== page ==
During 2024, the Asian Infrastructure Investment Bank will review its so-called Accountability Framework. In reality, this is a misnomer, as the Framework serves to actively undermine accountability. In April 2018, the AIIB’s Board approved a proposal to delegate the power to approve some projects to the bank’s management, rather than its 12-member Executive Board. 

This Framework goes to the heart of the question of governance at the bank. Board members are accountable to their constituent governments, shareholders of the AIIB, for their decisions. Shareholder governments in turn are responsible to their citizens for ensuring that the Bank upholds its environmental and social standards in its lending operations. In essence, the project approval process by the Board provides an opportunity for civil society and potentially affected communities to raise their concerns with their representatives, to ensure decisions are well-informed and take account of potential harms. 

Transferring the right of approval from the Board to Management undermines this crucial chain of accountability. It threatens the commitments made by shareholders that they would ensure the AIIB would uphold international standards and best practice. 

The AIIB has set thresholds to determine which projects will still come before the Board, including, for example, whether a project is the first in a sector or a country, and whether the project is above a certain monetary threshold (currently $300 million for a sovereign project, $150 million for a non-sovereign project, and $35 million for an equity investment). However, such thresholds are not meaningful in terms of potential harms to local communities and the environment. In addition, public disclosure standards at AIIB are extremely weak with there being no indication of which projects are to be delegated to Presidential approval. This contributes to further undermining the ability of concerned stakeholders to flag potential problems to the Board or management. 

The forthcoming Board review of the Accountability Framework would ideally reconsider the whole concept of delegation of approval from the Board to the President and make delegation the exception and not the norm.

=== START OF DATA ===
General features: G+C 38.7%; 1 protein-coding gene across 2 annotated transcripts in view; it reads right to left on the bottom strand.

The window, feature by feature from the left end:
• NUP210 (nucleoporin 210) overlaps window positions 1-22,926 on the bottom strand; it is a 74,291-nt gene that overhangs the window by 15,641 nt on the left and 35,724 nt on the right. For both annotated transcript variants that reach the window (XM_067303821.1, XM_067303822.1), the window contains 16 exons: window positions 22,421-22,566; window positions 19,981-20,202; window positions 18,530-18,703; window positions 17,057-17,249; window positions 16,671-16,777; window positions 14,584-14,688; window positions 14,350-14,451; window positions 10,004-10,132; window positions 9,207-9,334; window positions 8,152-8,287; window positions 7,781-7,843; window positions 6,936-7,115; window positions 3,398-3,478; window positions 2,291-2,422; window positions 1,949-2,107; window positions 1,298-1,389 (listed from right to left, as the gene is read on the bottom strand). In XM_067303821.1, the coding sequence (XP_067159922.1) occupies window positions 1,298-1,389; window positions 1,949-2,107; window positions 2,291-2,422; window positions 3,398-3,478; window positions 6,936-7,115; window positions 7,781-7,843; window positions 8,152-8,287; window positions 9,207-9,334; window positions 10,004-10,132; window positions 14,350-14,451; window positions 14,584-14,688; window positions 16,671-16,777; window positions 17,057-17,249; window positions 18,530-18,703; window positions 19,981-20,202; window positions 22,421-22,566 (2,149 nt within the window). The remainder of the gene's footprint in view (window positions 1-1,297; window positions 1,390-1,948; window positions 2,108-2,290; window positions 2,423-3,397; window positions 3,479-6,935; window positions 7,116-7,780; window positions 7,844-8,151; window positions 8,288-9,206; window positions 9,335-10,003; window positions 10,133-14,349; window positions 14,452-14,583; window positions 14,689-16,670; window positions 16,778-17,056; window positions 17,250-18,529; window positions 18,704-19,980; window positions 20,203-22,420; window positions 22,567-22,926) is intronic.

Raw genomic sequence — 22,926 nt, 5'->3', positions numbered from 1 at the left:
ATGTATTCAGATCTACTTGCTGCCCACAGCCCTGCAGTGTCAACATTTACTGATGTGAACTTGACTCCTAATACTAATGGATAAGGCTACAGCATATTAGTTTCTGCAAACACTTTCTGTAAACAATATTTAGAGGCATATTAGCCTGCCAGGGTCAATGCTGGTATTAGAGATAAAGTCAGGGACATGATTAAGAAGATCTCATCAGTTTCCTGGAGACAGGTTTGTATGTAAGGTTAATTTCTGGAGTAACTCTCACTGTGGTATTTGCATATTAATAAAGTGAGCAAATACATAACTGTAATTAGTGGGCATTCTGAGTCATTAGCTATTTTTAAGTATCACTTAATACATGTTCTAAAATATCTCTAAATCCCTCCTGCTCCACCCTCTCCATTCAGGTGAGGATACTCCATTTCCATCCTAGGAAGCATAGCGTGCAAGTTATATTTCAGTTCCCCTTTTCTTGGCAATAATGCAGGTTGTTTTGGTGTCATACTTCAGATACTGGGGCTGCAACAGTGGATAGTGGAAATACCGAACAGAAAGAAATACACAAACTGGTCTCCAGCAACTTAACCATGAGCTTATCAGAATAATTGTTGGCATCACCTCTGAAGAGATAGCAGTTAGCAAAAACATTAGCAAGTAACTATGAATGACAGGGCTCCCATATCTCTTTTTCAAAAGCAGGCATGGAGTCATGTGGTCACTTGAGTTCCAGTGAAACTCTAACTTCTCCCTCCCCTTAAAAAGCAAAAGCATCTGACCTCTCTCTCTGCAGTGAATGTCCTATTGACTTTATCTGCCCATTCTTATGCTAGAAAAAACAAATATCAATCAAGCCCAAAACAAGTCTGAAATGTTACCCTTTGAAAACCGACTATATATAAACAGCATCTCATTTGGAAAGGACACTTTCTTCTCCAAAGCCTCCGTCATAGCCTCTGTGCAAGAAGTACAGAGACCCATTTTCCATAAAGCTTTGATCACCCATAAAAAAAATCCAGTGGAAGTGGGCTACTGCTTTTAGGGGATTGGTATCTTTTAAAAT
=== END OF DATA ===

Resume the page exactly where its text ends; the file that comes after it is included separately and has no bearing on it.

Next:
Failing this, at a minimum, we ask that the review should move away from delegation based on monetary thresholds and ensure that:

  • The riskiest projects – those defined ‘Higher Risk Activities’ in the AIIB’s Environmental and Social Framework  – should be considered by the Board, not delegated; in addition, projects in fragile and conflict-affected areas should not be delegated;
  • All fossil fuel projects, as well as infrastructure services dedicated to support any of these activities, should be considered by the Board; 
  • All financial intermediary investments, and all infrastructure investment trust (InvIT) projects, given their higher risk exposures, should only be considered by the Board;
  • All proposed projects that will be delegated for approval by the President must be flagged on the AIIB’s website within 60 days; and all projects which have been approved through the Accountability Framework must be clearly marked as such on the AIIB’s website. 
  • In addition, all projects must be screened against the ESF and that risk assessment documentation for all delegated projects, including co-financed projects, should be made available prior to project delegation under the Accountability Framework.
  • The Board should retain the power to review or consider any project that has been approved by the President under delegated authority, including any changes to the project, if they so determine. Such determination can be based on the potential integrity, reputational, and environmental and social harms caused by a project.  

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